As time went on, I practiced the evening routine inconsistently, in both occasion and quality. By three weeks’ end, I engaged with the routine with genuine intention about two-thirds of those nights. Sometimes I lazily chose distractions because they seemed momentarily easier. Almost always, I felt the ramifications of evading the practice. I found it more difficult to recognize internal sensations as they arose, rather noticing these vibrations when they had already grown large enough to usurp homeostatic and healthy functionalities. Basically, I got madder, sadder, and anxious-er more often.

There have been some other changes in my choices during this experimental period. For the last 10 or so mornings, I’ve oil pulled with coconut oil before brushing my teeth, varying in duration between 5 and 15 minutes. I enjoy this morning purification process. I also choose to eat mostly pitta-pacifying foods; I often eat a few pieces of ginger before a meal and I drink more tea each day. I avoid prolonged exposure to sunlight (something I used to bathe in!), and I am more aware of dodging pitta-aggravating substances and environments. These are all new undertakings that I believe have happened somewhat subconsciously but in connection with my experimental and more structured evening practice.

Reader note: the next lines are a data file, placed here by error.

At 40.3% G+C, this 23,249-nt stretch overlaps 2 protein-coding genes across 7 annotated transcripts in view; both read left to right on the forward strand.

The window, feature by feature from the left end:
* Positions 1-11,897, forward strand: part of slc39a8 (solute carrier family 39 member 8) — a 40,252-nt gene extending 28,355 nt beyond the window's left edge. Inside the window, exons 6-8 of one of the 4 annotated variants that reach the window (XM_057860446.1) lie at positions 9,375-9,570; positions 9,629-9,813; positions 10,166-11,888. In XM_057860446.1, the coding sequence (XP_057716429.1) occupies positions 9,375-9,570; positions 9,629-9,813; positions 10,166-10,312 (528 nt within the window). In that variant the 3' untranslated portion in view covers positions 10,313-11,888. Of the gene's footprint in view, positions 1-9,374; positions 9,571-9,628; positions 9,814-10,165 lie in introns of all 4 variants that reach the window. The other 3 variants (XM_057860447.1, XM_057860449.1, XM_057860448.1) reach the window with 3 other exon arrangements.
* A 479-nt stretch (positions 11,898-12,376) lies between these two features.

I know that one of the most fundamental components of practice is to just-do-it. Regarding this philosophy, I like to think about laws of physics; namely the Law of Inertia, which states that an object at rest stays at rest and an object in motion stays in motion at consistent speed, unless acted upon by an external object. Applied to my experience, this law exemplifies that: changes in my nightly behavior towards peace will create greater peace in my life, and continuance with the status-quo of distraction will lead to greater distractions in my life.
Writing this paper has given me the opportunity to reflect significantly on my experience, and in doing so I am realizing that much of life is actually fairly simple, and to complicate is a conditioned habit. I’m grateful to have this paper as testament to clarity. Thank you for helping to guide me, Susan and Derik! Initiating and committing to growth is, as of today, not easy for me. But it is freeing. Thank you for your time, heart, and for creating space for sharing and listening.

In the age of the billion-dollar supplement industry it appears that there is a product for every need. But this is not a new concept; nature has always provided us “products” to help heal our ailments. Ayurveda, the sister science to Yoga, has taught people how to use nature for optimal health for thousands of years. The following posts, from one of Axis Yoga’s teacher training students, is a great example of Ayurveda at work. This student used Ayurvedic recommendations to help reverse the hair loss that began after childbirth.

My Ayurvedic experiment focused upon making my hair thicker and healthier.
Shortly after giving birth to my daughter I started to notice hair loss and even developed bald spots on both sides of my forehead. Previous to this course, I had tried taking vitamins that promote hair growth in addition to shampoos recommended by my hairstylist, but neither seemed to work for me. The suggestions for the design of this experiment were taken from the Book of Ayurvedic Home Remedies by Vasant Lad.